Date: July 7, 2020
First published in Straits Times on 5 July 2020
With no free lunch to think of, shareholders can now focus on asking about the firm’s financial performance and prospects
A public relations consultant with many years of work experience in England and Australia once told a senior financial journalist that at all the annual general meetings (AGMs) he had attended in those countries, “most small shareholders who showed up were more interested in discussing the quality of food served”.
He did qualify his comment by adding that at times, top management’s remuneration was questioned at AGMs and other serious issues were sometimes debated, but by and large, shareholders of British and Australian companies were likely to have had food more than anything else on their minds when turning up at those once-a-year corporate gatherings.
Older readers of this newspaper might be able to relate to this anecdote because when the Securities Investors Association Singapore (Sias) was founded in 1999, the caricature of the food-obsessed Singapore shareholder was well-known.
One can’t blame them because some company bosses were even flying in for these AGMs high-quality ice-cream from overseas. It is no exaggeration to say that many shareholders attended AGMs for the free meals only, and had little interest in asking difficult questions.
I was asked by a number of company bosses how they could stop the unsightly behaviour of some attendees who rushed for food even before the end of the meeting.
Once, I even observed a grandmother who had her maid and two grandchildren with her, demanding that they be fed because “I came for AGM and I couldn’t cook today, so, give us all food”.
However, in fairness, there were a handful of astute shareholders who understood the annual reports and raised pertinent issues at AGMs and the food lovers simply put the responsibility of asking questions on the shoulders of these few, provided they did not ask too many questions.
Part of the reason was the absence of reliable, concise information – there was no Internet then, so shareholders only had company announcements and the annual report to rely on, which were usually thick, voluminous documents that were difficult to plough through.
Companies were also not keen to spend time on presenting their business strategies and financial performance. In the 1990s, it was more of a “social encounter” than an accountability mission. Hence, the focus instead was on the quality of the menu at AGMs.
This was a shame because AGMs are meant for shareholders to question their managers on important matters like how the companies performed over the past year, the adequacy of dividends proposed and paid (if any), board composition, remuneration, the company’s strategies and outlook.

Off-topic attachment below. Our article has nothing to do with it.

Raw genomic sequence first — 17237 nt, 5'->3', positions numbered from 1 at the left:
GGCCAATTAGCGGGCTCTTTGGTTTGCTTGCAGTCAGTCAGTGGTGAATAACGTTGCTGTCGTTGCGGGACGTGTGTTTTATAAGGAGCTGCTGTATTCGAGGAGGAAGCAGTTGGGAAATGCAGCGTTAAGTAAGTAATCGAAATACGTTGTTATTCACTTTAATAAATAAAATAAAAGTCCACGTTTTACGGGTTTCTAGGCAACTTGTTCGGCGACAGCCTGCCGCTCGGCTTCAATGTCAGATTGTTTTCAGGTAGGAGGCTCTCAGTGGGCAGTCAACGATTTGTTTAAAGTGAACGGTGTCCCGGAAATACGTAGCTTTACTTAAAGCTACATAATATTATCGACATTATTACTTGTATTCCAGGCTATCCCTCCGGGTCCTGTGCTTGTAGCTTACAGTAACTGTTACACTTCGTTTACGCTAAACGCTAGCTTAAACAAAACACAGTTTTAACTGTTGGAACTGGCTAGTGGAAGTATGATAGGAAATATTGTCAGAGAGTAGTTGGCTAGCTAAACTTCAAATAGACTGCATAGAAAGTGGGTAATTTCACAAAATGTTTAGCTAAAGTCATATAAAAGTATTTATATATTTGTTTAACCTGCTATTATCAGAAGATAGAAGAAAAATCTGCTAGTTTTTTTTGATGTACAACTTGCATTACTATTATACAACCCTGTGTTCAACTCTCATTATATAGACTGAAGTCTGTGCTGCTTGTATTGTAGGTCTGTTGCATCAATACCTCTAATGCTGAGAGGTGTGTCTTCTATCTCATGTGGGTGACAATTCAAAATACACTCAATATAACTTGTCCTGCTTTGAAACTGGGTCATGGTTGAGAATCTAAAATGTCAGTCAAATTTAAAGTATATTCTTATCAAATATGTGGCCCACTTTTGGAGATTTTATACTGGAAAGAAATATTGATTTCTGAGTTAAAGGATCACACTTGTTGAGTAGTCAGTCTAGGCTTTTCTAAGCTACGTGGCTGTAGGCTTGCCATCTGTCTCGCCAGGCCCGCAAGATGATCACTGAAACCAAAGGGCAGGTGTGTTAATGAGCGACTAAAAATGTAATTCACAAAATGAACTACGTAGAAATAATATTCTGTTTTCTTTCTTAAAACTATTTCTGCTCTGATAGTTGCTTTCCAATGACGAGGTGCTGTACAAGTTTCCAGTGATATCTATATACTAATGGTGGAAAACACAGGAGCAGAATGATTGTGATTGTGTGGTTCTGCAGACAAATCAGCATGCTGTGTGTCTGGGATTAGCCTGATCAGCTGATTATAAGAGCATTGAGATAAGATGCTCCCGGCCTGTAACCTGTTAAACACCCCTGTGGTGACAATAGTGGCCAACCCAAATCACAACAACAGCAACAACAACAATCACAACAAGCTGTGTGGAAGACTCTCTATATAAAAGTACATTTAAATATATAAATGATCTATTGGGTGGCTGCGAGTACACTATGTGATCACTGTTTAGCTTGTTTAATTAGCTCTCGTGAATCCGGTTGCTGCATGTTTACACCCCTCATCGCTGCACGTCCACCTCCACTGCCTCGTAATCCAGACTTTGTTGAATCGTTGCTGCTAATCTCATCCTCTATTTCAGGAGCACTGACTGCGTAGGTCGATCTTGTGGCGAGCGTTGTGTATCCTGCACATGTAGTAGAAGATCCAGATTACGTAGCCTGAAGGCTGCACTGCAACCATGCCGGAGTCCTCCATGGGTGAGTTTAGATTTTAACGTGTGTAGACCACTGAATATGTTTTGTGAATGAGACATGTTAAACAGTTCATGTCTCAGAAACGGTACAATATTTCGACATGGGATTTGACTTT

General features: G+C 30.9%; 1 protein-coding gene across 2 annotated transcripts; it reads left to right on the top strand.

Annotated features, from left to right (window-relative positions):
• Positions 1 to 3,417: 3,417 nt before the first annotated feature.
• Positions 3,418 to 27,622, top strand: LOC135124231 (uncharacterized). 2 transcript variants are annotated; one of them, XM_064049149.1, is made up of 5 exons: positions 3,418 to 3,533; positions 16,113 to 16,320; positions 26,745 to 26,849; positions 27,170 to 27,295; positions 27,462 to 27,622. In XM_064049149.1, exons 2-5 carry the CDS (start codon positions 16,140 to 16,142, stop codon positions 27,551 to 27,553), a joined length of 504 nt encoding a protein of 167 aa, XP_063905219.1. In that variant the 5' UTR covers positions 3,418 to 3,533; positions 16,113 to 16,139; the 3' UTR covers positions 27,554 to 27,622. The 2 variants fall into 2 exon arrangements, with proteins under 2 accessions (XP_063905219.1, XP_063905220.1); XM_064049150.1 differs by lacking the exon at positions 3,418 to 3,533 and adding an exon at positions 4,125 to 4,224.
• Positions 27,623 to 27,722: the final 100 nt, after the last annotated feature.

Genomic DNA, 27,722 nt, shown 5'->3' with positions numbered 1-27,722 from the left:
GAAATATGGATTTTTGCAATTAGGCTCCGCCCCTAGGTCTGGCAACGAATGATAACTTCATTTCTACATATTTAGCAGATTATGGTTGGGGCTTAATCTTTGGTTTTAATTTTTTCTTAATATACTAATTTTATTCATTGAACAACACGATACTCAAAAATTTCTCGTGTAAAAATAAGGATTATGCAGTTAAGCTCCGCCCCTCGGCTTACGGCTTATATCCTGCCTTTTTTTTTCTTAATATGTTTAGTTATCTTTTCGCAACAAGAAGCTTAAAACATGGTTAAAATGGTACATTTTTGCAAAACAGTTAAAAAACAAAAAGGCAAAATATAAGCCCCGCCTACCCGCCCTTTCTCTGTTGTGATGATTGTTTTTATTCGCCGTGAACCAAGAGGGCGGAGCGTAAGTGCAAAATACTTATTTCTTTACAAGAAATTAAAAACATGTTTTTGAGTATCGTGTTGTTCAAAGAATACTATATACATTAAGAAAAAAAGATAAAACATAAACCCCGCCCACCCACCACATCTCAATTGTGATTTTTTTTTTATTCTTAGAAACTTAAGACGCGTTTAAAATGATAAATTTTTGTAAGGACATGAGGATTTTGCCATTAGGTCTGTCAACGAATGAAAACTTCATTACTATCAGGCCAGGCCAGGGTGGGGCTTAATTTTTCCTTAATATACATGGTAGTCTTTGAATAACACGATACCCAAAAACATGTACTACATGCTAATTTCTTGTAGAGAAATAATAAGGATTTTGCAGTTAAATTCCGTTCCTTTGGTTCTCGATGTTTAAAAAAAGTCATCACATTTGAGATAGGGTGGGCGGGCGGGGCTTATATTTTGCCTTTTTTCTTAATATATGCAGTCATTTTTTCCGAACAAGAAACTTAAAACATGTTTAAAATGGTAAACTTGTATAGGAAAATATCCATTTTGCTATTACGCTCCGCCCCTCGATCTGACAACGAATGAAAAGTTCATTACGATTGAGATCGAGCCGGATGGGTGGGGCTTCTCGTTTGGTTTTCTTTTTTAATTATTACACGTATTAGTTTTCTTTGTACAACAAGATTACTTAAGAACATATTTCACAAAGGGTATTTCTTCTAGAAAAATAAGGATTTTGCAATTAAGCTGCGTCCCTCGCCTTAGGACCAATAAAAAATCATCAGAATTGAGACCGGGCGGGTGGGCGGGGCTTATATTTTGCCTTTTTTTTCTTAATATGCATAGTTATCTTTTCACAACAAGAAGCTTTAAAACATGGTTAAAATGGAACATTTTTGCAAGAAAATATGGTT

As time passed, many companies were advised by Sias on not only how to manage the food situation at AGMs but also how to improve the quality of their meetings and shareholder engagement.
We made it very clear that AGMs are events where shareholders exercise their right to seek accountability, and not about the quality of food.
Over the years, Sias has been increasing its efforts to educate shareholders on understanding the annual report and how to properly enjoy the maximum benefit from attending AGMs. I have been receiving accolades from chairmen of meetings to say that their shareholders have been asking intelligent and useful questions.
Sias has been conducting training for shareholders on how to interpret and understand annual reports. Since 2016, it has also been helping shareholders with Q&A on annual reports, which covers corporate governance, business strategies and the financial statements of a company.
Our researchers send questions on these three areas to several companies ahead of their AGMs. These can be found on Sias’ website, together with the answers received.
There has been an encouraging rise in responses from the companies.
Shareholders should also familiarise themselves with these questions ahead of the AGM and seek answers from the company at the meeting itself.
The coronavirus pandemic has rendered past considerations for companies completely irrelevant as all AGMs will now have to be conducted in the virtual realm because of the ban on large gatherings.
This might be disappointing to some, but virtual AGMs do have a major advantage over physical ones – shareholders who might have wanted to ask questions before but shied away from standing in front of a crowded room should have no such qualms this time because online meeting platforms allow questions to be submitted in advance.
Also, those who do attend will do so out of a genuine desire to ask questions and learn about plans companies have to deal with the crisis.
In other words, the meetings should be very focused, with the discussion concentrated on financial performance and prospects.
With corporate survival likely to be at stake, individual shareholders must run through their concerns about the company’s daily operations and strategic plans and be prepared to raise them at the AGM.
Even without food on offer, there should be plenty on the plate during this round of AGMs for everyone to chew on.
• The writer is David Gerald, founder, president and chief executive of the Securities Investors Association Singapore.